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FOOD & TRAVEL

What bounty here by the bay

By M.E. Malone
Globe Correspondent / May 27, 2009
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SAN FRANCISCO - Fog hovers, shrouding the San Francisco-Oakland Bay Bridge just over the shoulders of local shoppers who are crisscrossing the Ferry Pier at a determined pace in search of Noe Valley bread, Far West fungi, Point Reyes blue cheese, Petaluma eggs, and mountains of just-picked organic produce. Dirty Girl Produce's bright strawberries beckon, as do Tokyo turnips, breakfast radishes, and red Russian kale.

East Coast visitors might find the temptations of this bountiful outdoor market at the Ferry Building a bit hard to take. Irrational thoughts flash through the mind. "Could I toss a salad of stinging nettles and other fresh greens in my hotel room?" "Maybe the Cherokee purple heirloom tomatoes won't smash in my carry-on."

Even the residents aren't blase about the Ferry Plaza Farmers Market, which was renovated six years ago (the farmers' market has been in existence since 1993). "We are lucky, yes," says Lisa Meyer, attaching an overflowing bag onto a slick two-wheeled device designed to hold the morning's finds. She is one of hundreds of city dwellers who are nearly done with their shopping by 8:30 a.m., a half-hour after the market opens on Saturday. Others linger near the ready-to-eat food stands. Even at 9 o'clock, pork chops and fried eggs from Prather Ranch Meat Co. of Fall River Mills are popular. The scent of breakfast tamales, quesadillas, and chilaquiles Guanajuato at Primavera Cocina of Sonoma prompts the longest line.

The market is organized by the Center for Urban Education About Sustainable Agriculture, or CUESA. On a recent Saturday, more than 90 vendors from the Bay Area and beyond are set up on the sidewalk in front of the Ferry Building, as well as on plazas to the side and behind it. A smaller collection of vendors gather in the same spot on Tuesdays, attracting office workers who come for lunch and to buy fresh items for their evening meal. Inside the Ferry Building itself are more than 40 businesses, most with a food focus and open daily.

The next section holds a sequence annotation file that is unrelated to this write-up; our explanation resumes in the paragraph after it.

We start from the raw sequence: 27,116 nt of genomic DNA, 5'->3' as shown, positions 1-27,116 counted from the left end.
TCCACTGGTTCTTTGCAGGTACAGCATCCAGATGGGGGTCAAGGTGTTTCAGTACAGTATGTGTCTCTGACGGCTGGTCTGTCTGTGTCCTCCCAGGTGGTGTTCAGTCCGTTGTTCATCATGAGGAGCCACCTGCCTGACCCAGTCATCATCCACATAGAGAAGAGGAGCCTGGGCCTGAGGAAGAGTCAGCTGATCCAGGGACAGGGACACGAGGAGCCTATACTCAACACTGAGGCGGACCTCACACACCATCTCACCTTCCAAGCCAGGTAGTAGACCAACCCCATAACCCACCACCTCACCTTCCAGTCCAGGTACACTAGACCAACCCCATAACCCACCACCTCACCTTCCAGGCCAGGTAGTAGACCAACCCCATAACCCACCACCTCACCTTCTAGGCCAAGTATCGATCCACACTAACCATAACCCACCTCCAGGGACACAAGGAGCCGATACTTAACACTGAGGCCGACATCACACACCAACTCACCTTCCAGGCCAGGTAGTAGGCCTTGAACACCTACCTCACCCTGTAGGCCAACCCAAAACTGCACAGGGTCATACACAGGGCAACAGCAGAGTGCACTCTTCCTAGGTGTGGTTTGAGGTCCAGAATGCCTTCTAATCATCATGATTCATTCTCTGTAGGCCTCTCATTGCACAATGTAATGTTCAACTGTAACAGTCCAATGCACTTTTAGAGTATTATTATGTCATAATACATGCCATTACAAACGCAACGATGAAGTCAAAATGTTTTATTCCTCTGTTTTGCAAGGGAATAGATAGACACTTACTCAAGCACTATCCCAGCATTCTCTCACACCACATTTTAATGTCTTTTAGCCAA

"Come early," says Christine Farren, administrative and events manager at CUESA. "The local shoppers are all here then, so come and enjoy it with them." CUESA also offers a host of programs in conjunction with the market that include Saturday morning cooking demonstrations, an artisanal cocktail class, tapas-making, and seasonal suppers.

Start the morning with a rhubarb tartlet from Frog Hollow Farm. Handheld food won't limit your mobility and there's much to see. Bring a lightweight bag and plan a picnic lunch from the abundance here: an Acme Bread olive roll, Cowgirl Creamery cheese, fresh artichoke spread from Bodega and Yerba Santa. Just-picked strawberries or a chocolate-filled bomboloni from Boriana's Cafe are among the myriad sweets. There are items you can take home: dried heirloom beans from Rancho Gordo of Napa are so fresh you needn't soak them overnight before cooking; bright kumquats from Paradez Farms of Exeter would surely survive a cross-continental flight.

David Wonsberg, who grew up on a pepper farm in South Florida, starts seedlings there each year, then ships them to California. They're ready for sale in May. Meantime, his Happy Quail Farms displays small vials of paprika made from the peppers they grow, from sweet to hot. Tuck a few of these small treasures into your roll-aboard for a year-round reminder of California's climate.

Allstar Organics offers jars of French sea salts flavored with dried herbs from their Marin County farm, alongside rose petal sugar, oils distilled from aromatic plants, and, if you have a conscientious pet, organic catnip. Happy Girl Kitchen Co. has pickled vegetables and Knoll Farms of Brentwood sells olives that the ambitious can cure at home. If your load gets too heavy, a "veggie valet" allows shoppers to check their purchases until the market closes at 2 p.m.

Save time, too, for one of the cooking demonstrations offered most weekends. Learn a new recipe from a local chef, who chooses ingredients from the farm stalls first thing in the morning. A recent session with Bay Area chef Charles Vollmar begins with a warm asparagus soup followed by a bright fava bean and vegetable saute topped with asparagus pesto. "Come here with ideas of what you might like to make, but not necessarily a specific recipe," he says. "Pick the best of what you see, go home, and make something fun with it."

Even if home is 2,700 miles away.

Ferry Plaza Farmers Market, along the Embarcadero at the foot of Market Street, open Tues 10 a.m.-2 p.m.; Sat 8-2, www.cuesa.org. On July 2, a Thursday farmers' market will open from 10-2.